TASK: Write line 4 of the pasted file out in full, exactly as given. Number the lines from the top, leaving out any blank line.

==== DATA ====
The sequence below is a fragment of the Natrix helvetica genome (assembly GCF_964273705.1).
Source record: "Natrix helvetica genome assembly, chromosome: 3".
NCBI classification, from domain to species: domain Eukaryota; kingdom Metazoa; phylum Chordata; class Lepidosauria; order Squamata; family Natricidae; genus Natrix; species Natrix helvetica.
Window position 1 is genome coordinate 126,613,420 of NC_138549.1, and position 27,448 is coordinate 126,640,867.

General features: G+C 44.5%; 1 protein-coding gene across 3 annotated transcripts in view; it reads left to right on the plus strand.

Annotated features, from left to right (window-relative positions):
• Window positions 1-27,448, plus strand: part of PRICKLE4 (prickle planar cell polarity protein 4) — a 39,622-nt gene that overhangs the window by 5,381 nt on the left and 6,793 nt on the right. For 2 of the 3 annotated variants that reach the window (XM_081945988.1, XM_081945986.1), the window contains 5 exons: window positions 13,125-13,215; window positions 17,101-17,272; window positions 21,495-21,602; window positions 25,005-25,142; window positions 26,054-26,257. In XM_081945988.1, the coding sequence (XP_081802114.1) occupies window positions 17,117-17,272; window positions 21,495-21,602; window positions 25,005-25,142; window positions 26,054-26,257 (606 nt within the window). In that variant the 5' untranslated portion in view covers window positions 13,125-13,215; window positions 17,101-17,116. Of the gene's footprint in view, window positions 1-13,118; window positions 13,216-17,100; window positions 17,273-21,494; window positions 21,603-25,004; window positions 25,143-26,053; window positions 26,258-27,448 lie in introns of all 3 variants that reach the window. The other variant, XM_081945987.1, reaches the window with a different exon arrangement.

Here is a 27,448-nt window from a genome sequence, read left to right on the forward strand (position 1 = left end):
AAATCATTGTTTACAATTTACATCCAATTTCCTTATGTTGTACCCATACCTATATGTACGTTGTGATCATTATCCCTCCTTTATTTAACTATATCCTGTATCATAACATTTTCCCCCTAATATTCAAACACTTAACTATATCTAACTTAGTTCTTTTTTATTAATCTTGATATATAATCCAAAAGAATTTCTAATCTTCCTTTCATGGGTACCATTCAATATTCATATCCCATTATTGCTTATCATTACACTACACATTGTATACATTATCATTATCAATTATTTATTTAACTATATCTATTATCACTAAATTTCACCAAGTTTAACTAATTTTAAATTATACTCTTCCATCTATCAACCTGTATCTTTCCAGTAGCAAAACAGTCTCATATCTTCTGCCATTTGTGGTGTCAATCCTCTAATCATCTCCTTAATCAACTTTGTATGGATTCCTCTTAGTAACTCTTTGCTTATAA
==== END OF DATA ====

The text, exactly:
Window position 1 is genome coordinate 126,613,420 of NC_138549.1, and position 27,448 is coordinate 126,640,867.